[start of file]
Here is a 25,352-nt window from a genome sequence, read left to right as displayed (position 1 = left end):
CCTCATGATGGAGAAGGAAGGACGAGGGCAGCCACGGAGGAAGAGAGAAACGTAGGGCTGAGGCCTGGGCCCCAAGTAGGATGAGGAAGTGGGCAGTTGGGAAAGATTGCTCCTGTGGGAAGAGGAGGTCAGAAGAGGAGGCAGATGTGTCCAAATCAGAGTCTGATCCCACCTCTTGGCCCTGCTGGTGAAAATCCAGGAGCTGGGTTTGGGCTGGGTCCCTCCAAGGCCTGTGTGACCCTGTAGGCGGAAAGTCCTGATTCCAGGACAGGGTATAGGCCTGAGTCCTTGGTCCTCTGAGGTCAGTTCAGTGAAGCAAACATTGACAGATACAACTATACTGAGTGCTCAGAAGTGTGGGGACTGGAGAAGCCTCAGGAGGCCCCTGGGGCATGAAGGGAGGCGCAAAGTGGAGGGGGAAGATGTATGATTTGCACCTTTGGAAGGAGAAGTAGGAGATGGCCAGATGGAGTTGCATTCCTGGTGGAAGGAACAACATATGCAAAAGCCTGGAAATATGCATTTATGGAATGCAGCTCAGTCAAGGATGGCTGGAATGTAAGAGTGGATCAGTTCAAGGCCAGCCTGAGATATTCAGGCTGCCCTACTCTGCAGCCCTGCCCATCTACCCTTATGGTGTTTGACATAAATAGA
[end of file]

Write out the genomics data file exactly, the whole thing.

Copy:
Here is a 25,352-nt window from a genome sequence, read left to right as displayed (position 1 = left end):
CCTCATGATGGAGAAGGAAGGACGAGGGCAGCCACGGAGGAAGAGAGAAACGTAGGGCTGAGGCCTGGGCCCCAAGTAGGATGAGGAAGTGGGCAGTTGGGAAAGATTGCTCCTGTGGGAAGAGGAGGTCAGAAGAGGAGGCAGATGTGTCCAAATCAGAGTCTGATCCCACCTCTTGGCCCTGCTGGTGAAAATCCAGGAGCTGGGTTTGGGCTGGGTCCCTCCAAGGCCTGTGTGACCCTGTAGGCGGAAAGTCCTGATTCCAGGACAGGGTATAGGCCTGAGTCCTTGGTCCTCTGAGGTCAGTTCAGTGAAGCAAACATTGACAGATACAACTATACTGAGTGCTCAGAAGTGTGGGGACTGGAGAAGCCTCAGGAGGCCCCTGGGGCATGAAGGGAGGCGCAAAGTGGAGGGGGAAGATGTATGATTTGCACCTTTGGAAGGAGAAGTAGGAGATGGCCAGATGGAGTTGCATTCCTGGTGGAAGGAACAACATATGCAAAAGCCTGGAAATATGCATTTATGGAATGCAGCTCAGTCAAGGATGGCTGGAATGTAAGAGTGGATCAGTTCAAGGCCAGCCTGAGATATTCAGGCTGCCCTACTCTGCAGCCCTGCCCATCTACCCTTATGGTGTTTGACATAAATAGA